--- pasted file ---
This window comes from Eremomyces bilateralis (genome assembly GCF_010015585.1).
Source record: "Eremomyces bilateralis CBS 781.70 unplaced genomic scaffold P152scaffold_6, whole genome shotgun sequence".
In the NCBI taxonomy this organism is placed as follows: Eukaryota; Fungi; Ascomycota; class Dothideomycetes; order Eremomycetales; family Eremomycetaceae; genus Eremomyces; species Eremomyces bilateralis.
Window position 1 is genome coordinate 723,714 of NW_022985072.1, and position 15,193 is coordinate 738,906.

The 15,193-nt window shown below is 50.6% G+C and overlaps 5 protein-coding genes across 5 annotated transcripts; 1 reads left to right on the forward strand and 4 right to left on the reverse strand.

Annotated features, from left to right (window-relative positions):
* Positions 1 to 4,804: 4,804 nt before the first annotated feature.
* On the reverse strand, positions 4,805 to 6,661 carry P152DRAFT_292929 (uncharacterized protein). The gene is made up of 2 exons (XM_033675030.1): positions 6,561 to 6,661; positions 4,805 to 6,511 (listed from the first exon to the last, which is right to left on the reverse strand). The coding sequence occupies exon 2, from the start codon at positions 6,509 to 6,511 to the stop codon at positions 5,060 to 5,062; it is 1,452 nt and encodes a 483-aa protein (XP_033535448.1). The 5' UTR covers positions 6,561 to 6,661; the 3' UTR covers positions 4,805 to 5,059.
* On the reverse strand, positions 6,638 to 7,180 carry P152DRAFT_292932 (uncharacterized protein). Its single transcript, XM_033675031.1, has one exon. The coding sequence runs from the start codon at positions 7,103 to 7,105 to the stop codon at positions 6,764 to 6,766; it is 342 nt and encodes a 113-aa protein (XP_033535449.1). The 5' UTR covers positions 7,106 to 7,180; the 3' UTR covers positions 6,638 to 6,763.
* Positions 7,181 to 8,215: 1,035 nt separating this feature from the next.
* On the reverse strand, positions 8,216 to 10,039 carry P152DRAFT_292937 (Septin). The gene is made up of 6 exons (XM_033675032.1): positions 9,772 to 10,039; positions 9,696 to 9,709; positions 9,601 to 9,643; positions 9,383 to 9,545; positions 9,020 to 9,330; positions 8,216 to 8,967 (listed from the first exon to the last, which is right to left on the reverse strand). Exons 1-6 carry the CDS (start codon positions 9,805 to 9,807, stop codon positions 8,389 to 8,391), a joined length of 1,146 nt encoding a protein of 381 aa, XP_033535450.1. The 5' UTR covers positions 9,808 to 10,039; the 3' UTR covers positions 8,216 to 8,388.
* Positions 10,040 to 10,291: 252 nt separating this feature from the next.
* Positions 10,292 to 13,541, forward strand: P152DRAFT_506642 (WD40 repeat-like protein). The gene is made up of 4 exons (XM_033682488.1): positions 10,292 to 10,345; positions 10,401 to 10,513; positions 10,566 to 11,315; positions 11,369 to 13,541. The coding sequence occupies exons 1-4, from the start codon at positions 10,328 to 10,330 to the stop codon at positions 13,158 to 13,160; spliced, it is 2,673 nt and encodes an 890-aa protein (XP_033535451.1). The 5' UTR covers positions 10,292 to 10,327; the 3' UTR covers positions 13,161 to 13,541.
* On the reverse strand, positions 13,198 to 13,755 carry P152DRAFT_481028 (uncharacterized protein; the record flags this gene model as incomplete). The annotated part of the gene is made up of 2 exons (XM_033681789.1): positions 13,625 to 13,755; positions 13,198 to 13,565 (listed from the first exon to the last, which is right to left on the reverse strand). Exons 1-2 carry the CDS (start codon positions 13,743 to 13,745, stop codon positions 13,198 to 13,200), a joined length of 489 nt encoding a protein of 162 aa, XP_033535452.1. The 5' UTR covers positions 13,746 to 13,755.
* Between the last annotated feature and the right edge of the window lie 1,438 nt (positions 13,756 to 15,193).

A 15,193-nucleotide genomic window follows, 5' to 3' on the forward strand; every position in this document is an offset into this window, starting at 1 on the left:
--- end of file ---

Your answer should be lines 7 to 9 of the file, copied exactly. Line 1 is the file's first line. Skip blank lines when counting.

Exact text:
* Positions 1 to 4,804: 4,804 nt before the first annotated feature.
* On the reverse strand, positions 4,805 to 6,661 carry P152DRAFT_292929 (uncharacterized protein). The gene is made up of 2 exons (XM_033675030.1): positions 6,561 to 6,661; positions 4,805 to 6,511 (listed from the first exon to the last, which is right to left on the reverse strand). The coding sequence occupies exon 2, from the start codon at positions 6,509 to 6,511 to the stop codon at positions 5,060 to 5,062; it is 1,452 nt and encodes a 483-aa protein (XP_033535448.1). The 5' UTR covers positions 6,561 to 6,661; the 3' UTR covers positions 4,805 to 5,059.
* On the reverse strand, positions 6,638 to 7,180 carry P152DRAFT_292932 (uncharacterized protein). Its single transcript, XM_033675031.1, has one exon. The coding sequence runs from the start codon at positions 7,103 to 7,105 to the stop codon at positions 6,764 to 6,766; it is 342 nt and encodes a 113-aa protein (XP_033535449.1). The 5' UTR covers positions 7,106 to 7,180; the 3' UTR covers positions 6,638 to 6,763.